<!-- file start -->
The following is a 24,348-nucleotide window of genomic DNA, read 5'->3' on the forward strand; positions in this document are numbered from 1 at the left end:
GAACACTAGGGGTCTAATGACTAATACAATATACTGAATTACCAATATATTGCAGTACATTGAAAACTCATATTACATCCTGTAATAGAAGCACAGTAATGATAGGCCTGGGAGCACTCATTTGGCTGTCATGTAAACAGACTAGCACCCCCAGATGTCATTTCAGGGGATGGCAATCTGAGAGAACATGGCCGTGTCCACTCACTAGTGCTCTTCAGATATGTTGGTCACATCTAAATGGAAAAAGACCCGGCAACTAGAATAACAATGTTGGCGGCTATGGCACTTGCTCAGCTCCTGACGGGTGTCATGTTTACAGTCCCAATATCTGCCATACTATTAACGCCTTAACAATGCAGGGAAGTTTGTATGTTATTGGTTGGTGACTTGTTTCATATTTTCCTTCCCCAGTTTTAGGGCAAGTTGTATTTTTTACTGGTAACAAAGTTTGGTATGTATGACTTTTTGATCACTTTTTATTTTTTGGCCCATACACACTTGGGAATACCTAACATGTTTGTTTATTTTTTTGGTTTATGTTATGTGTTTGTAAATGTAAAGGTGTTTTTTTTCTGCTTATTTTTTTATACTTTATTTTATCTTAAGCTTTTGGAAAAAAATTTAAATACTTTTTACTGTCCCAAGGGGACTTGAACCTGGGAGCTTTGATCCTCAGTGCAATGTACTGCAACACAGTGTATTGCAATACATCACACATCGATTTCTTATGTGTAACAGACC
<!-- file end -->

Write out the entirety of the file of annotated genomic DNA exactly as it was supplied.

The following is a 24,348-nucleotide window of genomic DNA, read 5'->3' on the forward strand; positions in this document are numbered from 1 at the left end:
GAACACTAGGGGTCTAATGACTAATACAATATACTGAATTACCAATATATTGCAGTACATTGAAAACTCATATTACATCCTGTAATAGAAGCACAGTAATGATAGGCCTGGGAGCACTCATTTGGCTGTCATGTAAACAGACTAGCACCCCCAGATGTCATTTCAGGGGATGGCAATCTGAGAGAACATGGCCGTGTCCACTCACTAGTGCTCTTCAGATATGTTGGTCACATCTAAATGGAAAAAGACCCGGCAACTAGAATAACAATGTTGGCGGCTATGGCACTTGCTCAGCTCCTGACGGGTGTCATGTTTACAGTCCCAATATCTGCCATACTATTAACGCCTTAACAATGCAGGGAAGTTTGTATGTTATTGGTTGGTGACTTGTTTCATATTTTCCTTCCCCAGTTTTAGGGCAAGTTGTATTTTTTACTGGTAACAAAGTTTGGTATGTATGACTTTTTGATCACTTTTTATTTTTTGGCCCATACACACTTGGGAATACCTAACATGTTTGTTTATTTTTTTGGTTTATGTTATGTGTTTGTAAATGTAAAGGTGTTTTTTTTCTGCTTATTTTTTTATACTTTATTTTATCTTAAGCTTTTGGAAAAAAATTTAAATACTTTTTACTGTCCCAAGGGGACTTGAACCTGGGAGCTTTGATCCTCAGTGCAATGTACTGCAACACAGTGTATTGCAATACATCACACATCGATTTCTTATGTGTAACAGACC